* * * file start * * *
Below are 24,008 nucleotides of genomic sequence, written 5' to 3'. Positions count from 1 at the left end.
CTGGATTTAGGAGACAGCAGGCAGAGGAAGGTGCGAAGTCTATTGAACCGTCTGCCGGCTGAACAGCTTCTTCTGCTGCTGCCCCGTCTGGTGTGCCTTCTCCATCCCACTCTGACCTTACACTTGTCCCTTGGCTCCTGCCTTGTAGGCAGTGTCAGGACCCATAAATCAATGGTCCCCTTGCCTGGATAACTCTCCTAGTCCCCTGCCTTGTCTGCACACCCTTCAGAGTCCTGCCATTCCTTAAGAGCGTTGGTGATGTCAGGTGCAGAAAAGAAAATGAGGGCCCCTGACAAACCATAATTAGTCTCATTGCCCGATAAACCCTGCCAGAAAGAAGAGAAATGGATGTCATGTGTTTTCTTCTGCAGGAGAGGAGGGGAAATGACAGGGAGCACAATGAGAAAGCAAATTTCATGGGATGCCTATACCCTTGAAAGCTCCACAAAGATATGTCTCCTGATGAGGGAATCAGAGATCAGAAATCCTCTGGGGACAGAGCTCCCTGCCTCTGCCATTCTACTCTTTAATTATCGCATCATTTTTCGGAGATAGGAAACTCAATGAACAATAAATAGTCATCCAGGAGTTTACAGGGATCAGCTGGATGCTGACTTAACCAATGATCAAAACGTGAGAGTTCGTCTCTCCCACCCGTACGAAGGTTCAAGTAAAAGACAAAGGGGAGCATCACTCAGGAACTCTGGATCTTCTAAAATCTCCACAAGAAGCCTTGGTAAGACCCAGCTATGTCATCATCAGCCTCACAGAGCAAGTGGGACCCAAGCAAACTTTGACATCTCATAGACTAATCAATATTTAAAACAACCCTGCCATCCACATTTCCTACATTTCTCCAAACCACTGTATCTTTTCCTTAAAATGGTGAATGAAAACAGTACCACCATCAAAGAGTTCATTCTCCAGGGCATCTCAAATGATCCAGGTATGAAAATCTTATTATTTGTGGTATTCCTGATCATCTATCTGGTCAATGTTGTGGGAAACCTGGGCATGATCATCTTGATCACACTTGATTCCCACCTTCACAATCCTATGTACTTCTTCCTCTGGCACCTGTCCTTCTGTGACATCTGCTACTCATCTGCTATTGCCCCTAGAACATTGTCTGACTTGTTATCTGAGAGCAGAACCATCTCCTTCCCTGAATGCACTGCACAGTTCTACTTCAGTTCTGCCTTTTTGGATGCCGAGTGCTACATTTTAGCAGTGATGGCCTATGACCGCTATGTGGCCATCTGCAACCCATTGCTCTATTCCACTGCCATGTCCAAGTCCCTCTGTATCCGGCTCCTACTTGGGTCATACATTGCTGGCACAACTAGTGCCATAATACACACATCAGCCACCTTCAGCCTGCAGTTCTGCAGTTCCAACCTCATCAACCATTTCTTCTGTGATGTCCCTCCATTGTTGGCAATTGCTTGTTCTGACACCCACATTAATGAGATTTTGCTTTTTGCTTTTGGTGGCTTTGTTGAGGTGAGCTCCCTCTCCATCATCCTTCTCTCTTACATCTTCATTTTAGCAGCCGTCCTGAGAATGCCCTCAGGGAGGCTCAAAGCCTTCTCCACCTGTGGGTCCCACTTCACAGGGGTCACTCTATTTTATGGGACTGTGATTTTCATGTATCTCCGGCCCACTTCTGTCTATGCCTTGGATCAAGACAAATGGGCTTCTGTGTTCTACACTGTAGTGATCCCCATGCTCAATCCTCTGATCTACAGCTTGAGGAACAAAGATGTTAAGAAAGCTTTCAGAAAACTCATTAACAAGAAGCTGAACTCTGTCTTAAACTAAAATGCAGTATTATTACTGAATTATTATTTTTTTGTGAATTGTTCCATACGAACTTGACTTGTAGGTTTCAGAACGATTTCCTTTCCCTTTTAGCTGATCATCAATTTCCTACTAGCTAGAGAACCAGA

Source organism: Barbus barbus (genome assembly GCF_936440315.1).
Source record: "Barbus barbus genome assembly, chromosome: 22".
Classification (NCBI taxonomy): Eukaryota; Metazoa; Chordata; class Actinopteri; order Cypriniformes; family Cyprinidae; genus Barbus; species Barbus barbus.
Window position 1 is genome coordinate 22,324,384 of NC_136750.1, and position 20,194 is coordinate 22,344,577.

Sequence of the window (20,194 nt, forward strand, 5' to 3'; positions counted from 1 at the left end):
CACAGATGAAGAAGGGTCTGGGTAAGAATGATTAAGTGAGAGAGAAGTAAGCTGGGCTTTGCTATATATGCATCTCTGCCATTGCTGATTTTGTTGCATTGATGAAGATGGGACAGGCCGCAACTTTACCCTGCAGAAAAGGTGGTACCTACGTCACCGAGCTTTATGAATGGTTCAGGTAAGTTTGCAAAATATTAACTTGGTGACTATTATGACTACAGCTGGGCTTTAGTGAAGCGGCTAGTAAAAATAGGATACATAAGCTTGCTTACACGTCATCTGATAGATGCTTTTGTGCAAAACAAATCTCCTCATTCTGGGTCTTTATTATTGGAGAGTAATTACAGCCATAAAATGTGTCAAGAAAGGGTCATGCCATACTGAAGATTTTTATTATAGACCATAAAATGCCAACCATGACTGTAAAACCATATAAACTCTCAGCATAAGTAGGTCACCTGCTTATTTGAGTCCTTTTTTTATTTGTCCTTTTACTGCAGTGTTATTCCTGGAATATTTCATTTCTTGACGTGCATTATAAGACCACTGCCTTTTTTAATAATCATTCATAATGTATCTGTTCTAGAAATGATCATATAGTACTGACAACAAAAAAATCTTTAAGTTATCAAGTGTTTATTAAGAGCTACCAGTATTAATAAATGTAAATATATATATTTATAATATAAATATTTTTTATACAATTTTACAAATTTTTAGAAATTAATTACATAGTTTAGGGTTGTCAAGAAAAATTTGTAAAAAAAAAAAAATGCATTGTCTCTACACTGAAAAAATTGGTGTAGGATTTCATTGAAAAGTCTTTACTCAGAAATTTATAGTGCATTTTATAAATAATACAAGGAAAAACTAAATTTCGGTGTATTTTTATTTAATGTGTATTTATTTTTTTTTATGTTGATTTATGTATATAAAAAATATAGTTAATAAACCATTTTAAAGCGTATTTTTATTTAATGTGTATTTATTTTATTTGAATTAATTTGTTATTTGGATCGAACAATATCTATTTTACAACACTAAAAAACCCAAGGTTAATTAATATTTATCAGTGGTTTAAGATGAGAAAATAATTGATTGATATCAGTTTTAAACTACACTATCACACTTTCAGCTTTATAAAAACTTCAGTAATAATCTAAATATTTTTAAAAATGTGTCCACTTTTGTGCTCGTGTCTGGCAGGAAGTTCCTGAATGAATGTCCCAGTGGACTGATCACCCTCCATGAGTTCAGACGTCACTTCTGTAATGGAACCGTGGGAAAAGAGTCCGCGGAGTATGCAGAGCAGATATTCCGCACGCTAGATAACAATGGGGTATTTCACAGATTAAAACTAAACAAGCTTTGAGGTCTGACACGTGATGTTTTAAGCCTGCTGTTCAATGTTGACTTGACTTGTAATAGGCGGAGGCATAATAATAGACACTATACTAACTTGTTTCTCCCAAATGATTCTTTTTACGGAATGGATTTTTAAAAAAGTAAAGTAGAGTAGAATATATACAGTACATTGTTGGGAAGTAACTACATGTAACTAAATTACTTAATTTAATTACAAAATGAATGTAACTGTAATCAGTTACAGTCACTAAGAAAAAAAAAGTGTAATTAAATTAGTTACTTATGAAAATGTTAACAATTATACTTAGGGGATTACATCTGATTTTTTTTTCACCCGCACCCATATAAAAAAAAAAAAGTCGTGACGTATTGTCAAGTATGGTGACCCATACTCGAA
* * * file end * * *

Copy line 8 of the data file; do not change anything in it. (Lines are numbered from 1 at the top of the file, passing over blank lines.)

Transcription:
CACAGATGAAGAAGGGTCTGGGTAAGAATGATTAAGTGAGAGAGAAGTAAGCTGGGCTTTGCTATATATGCATCTCTGCCATTGCTGATTTTGTTGCATTGATGAAGATGGGACAGGCCGCAACTTTACCCTGCAGAAAAGGTGGTACCTACGTCACCGAGCTTTATGAATGGTTCAGGTAAGTTTGCAAAATATTAACTTGGTGACTATTATGACTACAGCTGGGCTTTAGTGAAGCGGCTAGTAAAAATAGGATACATAAGCTTGCTTACACGTCATCTGATAGATGCTTTTGTGCAAAACAAATCTCCTCATTCTGGGTCTTTATTATTGGAGAGTAATTACAGCCATAAAATGTGTCAAGAAAGGGTCATGCCATACTGAAGATTTTTATTATAGACCATAAAATGCCAACCATGACTGTAAAACCATATAAACTCTCAGCATAAGTAGGTCACCTGCTTATTTGAGTCCTTTTTTTATTTGTCCTTTTACTGCAGTGTTATTCCTGGAATATTTCATTTCTTGACGTGCATTATAAGACCACTGCCTTTTTTAATAATCATTCATAATGTATCTGTTCTAGAAATGATCATATAGTACTGACAACAAAAAAATCTTTAAGTTATCAAGTGTTTATTAAGAGCTACCAGTATTAATAAATGTAAATATATATATTTATAATATAAATATTTTTTATACAATTTTACAAATTTTTAGAAATTAATTACATAGTTTAGGGTTGTCAAGAAAAATTTGTAAAAAAAAAAAAATGCATTGTCTCTACACTGAAAAAATTGGTGTAGGATTTCATTGAAAAGTCTTTACTCAGAAATTTATAGTGCATTTTATAAATAATACAAGGAAAAACTAAATTTCGGTGTATTTTTATTTAATGTGTATTTATTTTTTTTTATGTTGATTTATGTATATAAAAAATATAGTTAATAAACCATTTTAAAGCGTATTTTTATTTAATGTGTATTTATTTTATTTGAATTAATTTGTTATTTGGATCGAACAATATCTATTTTACAACACTAAAAAACCCAAGGTTAATTAATATTTATCAGTGGTTTAAGATGAGAAAATAATTGATTGATATCAGTTTTAAACTACACTATCACACTTTCAGCTTTATAAAAACTTCAGTAATAATCTAAATATTTTTAAAAATGTGTCCACTTTTGTGCTCGTGTCTGGCAGGAAGTTCCTGAATGAATGTCCCAGTGGACTGATCACCCTCCATGAGTTCAGACGTCACTTCTGTAATGGAACCGTGGGAAAAGAGTCCGCGGAGTATGCAGAGCAGATATTCCGCACGCTAGATAACAATGGGGTATTTCACAGATTAAAACTAAACAAGCTTTGAGGTCTGACACGTGATGTTTTAAGCCTGCTGTTCAATGTTGACTTGACTTGTAATAGGCGGAGGCATAATAATAGACACTATACTAACTTGTTTCTCCCAAATGATTCTTTTTACGGAATGGATTTTTAAAAAAGTAAAGTAGAGTAGAATATATACAGTACATTGTTGGGAAGTAACTACATGTAACTAAATTACTTAATTTAATTACAAAATGAATGTAACTGTAATCAGTTACAGTCACTAAGAAAAAAAAAGTGTAATTAAATTAGTTACTTATGAAAATGTTAACAATTATACTTAGGGGATTACATCTGATTTTTTTTTCACCCGCACCCATATAAAAAAAAAAAAGTCGTGACGTATTGTCAAGTATGGTGACCCATACTCGAA